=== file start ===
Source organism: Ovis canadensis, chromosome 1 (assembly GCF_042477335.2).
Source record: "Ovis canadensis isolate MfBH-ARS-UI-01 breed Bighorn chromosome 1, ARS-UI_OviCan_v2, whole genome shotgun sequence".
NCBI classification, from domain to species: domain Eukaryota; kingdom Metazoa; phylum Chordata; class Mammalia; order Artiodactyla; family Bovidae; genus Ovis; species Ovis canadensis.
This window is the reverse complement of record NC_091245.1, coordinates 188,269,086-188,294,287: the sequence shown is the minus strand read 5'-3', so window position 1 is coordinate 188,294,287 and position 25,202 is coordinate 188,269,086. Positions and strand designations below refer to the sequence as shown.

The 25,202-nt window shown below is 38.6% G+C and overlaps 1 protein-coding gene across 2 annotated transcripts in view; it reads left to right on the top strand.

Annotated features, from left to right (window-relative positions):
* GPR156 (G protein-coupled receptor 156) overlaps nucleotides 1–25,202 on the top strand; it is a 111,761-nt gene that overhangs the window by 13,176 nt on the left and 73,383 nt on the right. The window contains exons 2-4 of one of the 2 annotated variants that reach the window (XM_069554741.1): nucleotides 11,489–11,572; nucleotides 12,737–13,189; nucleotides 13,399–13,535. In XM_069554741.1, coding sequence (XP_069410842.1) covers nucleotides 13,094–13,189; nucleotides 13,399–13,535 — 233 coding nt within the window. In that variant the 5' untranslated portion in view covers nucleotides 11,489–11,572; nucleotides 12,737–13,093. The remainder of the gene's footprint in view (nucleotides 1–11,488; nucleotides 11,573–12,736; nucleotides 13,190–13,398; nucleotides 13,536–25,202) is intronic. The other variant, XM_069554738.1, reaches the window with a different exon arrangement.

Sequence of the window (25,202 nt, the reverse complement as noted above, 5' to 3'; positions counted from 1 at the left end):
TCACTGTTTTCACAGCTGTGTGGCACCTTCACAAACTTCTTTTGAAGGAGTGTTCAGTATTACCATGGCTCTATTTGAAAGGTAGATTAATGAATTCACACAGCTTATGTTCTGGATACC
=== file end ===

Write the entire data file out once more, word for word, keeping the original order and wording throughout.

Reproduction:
Source organism: Ovis canadensis, chromosome 1 (assembly GCF_042477335.2).
Source record: "Ovis canadensis isolate MfBH-ARS-UI-01 breed Bighorn chromosome 1, ARS-UI_OviCan_v2, whole genome shotgun sequence".
NCBI classification, from domain to species: domain Eukaryota; kingdom Metazoa; phylum Chordata; class Mammalia; order Artiodactyla; family Bovidae; genus Ovis; species Ovis canadensis.
This window is the reverse complement of record NC_091245.1, coordinates 188,269,086-188,294,287: the sequence shown is the minus strand read 5'-3', so window position 1 is coordinate 188,294,287 and position 25,202 is coordinate 188,269,086. Positions and strand designations below refer to the sequence as shown.

The 25,202-nt window shown below is 38.6% G+C and overlaps 1 protein-coding gene across 2 annotated transcripts in view; it reads left to right on the top strand.

Annotated features, from left to right (window-relative positions):
* GPR156 (G protein-coupled receptor 156) overlaps nucleotides 1–25,202 on the top strand; it is a 111,761-nt gene that overhangs the window by 13,176 nt on the left and 73,383 nt on the right. The window contains exons 2-4 of one of the 2 annotated variants that reach the window (XM_069554741.1): nucleotides 11,489–11,572; nucleotides 12,737–13,189; nucleotides 13,399–13,535. In XM_069554741.1, coding sequence (XP_069410842.1) covers nucleotides 13,094–13,189; nucleotides 13,399–13,535 — 233 coding nt within the window. In that variant the 5' untranslated portion in view covers nucleotides 11,489–11,572; nucleotides 12,737–13,093. The remainder of the gene's footprint in view (nucleotides 1–11,488; nucleotides 11,573–12,736; nucleotides 13,190–13,398; nucleotides 13,536–25,202) is intronic. The other variant, XM_069554738.1, reaches the window with a different exon arrangement.

Sequence of the window (25,202 nt, the reverse complement as noted above, 5' to 3'; positions counted from 1 at the left end):
TCACTGTTTTCACAGCTGTGTGGCACCTTCACAAACTTCTTTTGAAGGAGTGTTCAGTATTACCATGGCTCTATTTGAAAGGTAGATTAATGAATTCACACAGCTTATGTTCTGGATACC